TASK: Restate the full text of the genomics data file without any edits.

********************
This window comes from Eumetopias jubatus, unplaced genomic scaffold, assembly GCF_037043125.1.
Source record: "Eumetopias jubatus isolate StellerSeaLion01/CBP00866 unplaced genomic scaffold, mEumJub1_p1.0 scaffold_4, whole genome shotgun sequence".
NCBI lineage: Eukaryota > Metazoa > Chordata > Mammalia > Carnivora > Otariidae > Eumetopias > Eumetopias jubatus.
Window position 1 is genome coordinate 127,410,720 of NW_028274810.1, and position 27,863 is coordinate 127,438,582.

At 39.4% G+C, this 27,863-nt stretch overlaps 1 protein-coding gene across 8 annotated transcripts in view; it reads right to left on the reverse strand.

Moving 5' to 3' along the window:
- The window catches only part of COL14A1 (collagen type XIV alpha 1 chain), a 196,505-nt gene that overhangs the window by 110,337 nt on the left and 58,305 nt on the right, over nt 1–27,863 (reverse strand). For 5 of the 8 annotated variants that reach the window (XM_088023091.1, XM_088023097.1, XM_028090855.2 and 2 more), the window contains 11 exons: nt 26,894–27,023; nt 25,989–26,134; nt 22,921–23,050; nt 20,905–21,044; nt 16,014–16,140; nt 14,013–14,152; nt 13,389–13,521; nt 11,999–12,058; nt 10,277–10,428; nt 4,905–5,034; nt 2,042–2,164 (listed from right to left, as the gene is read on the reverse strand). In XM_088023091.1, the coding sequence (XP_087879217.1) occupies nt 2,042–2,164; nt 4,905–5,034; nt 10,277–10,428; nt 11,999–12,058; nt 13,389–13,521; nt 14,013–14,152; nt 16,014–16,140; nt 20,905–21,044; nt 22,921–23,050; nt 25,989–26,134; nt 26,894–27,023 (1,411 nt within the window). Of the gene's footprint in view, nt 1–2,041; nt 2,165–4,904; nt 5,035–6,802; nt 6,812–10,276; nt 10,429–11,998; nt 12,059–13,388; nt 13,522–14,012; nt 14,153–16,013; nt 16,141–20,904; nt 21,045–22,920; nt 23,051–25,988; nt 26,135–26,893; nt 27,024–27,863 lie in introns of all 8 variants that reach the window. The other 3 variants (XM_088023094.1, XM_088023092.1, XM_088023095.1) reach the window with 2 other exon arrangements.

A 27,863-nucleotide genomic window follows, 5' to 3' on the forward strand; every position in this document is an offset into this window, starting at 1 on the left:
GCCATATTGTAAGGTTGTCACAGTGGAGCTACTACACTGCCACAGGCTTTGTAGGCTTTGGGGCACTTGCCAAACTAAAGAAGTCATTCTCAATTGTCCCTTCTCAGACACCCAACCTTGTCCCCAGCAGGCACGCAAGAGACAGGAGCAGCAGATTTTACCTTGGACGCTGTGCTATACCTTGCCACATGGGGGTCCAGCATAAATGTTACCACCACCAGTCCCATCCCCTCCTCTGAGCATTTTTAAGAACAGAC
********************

This window comes from Eumetopias jubatus, unplaced genomic scaffold, assembly GCF_037043125.1.
Source record: "Eumetopias jubatus isolate StellerSeaLion01/CBP00866 unplaced genomic scaffold, mEumJub1_p1.0 scaffold_4, whole genome shotgun sequence".
NCBI lineage: Eukaryota > Metazoa > Chordata > Mammalia > Carnivora > Otariidae > Eumetopias > Eumetopias jubatus.
Window position 1 is genome coordinate 127,410,720 of NW_028274810.1, and position 27,863 is coordinate 127,438,582.

At 39.4% G+C, this 27,863-nt stretch overlaps 1 protein-coding gene across 8 annotated transcripts in view; it reads right to left on the reverse strand.

Moving 5' to 3' along the window:
- The window catches only part of COL14A1 (collagen type XIV alpha 1 chain), a 196,505-nt gene that overhangs the window by 110,337 nt on the left and 58,305 nt on the right, over nt 1–27,863 (reverse strand). For 5 of the 8 annotated variants that reach the window (XM_088023091.1, XM_088023097.1, XM_028090855.2 and 2 more), the window contains 11 exons: nt 26,894–27,023; nt 25,989–26,134; nt 22,921–23,050; nt 20,905–21,044; nt 16,014–16,140; nt 14,013–14,152; nt 13,389–13,521; nt 11,999–12,058; nt 10,277–10,428; nt 4,905–5,034; nt 2,042–2,164 (listed from right to left, as the gene is read on the reverse strand). In XM_088023091.1, the coding sequence (XP_087879217.1) occupies nt 2,042–2,164; nt 4,905–5,034; nt 10,277–10,428; nt 11,999–12,058; nt 13,389–13,521; nt 14,013–14,152; nt 16,014–16,140; nt 20,905–21,044; nt 22,921–23,050; nt 25,989–26,134; nt 26,894–27,023 (1,411 nt within the window). Of the gene's footprint in view, nt 1–2,041; nt 2,165–4,904; nt 5,035–6,802; nt 6,812–10,276; nt 10,429–11,998; nt 12,059–13,388; nt 13,522–14,012; nt 14,153–16,013; nt 16,141–20,904; nt 21,045–22,920; nt 23,051–25,988; nt 26,135–26,893; nt 27,024–27,863 lie in introns of all 8 variants that reach the window. The other 3 variants (XM_088023094.1, XM_088023092.1, XM_088023095.1) reach the window with 2 other exon arrangements.

A 27,863-nucleotide genomic window follows, 5' to 3' on the forward strand; every position in this document is an offset into this window, starting at 1 on the left:
GCCATATTGTAAGGTTGTCACAGTGGAGCTACTACACTGCCACAGGCTTTGTAGGCTTTGGGGCACTTGCCAAACTAAAGAAGTCATTCTCAATTGTCCCTTCTCAGACACCCAACCTTGTCCCCAGCAGGCACGCAAGAGACAGGAGCAGCAGATTTTACCTTGGACGCTGTGCTATACCTTGCCACATGGGGGTCCAGCATAAATGTTACCACCACCAGTCCCATCCCCTCCTCTGAGCATTTTTAAGAACAGAC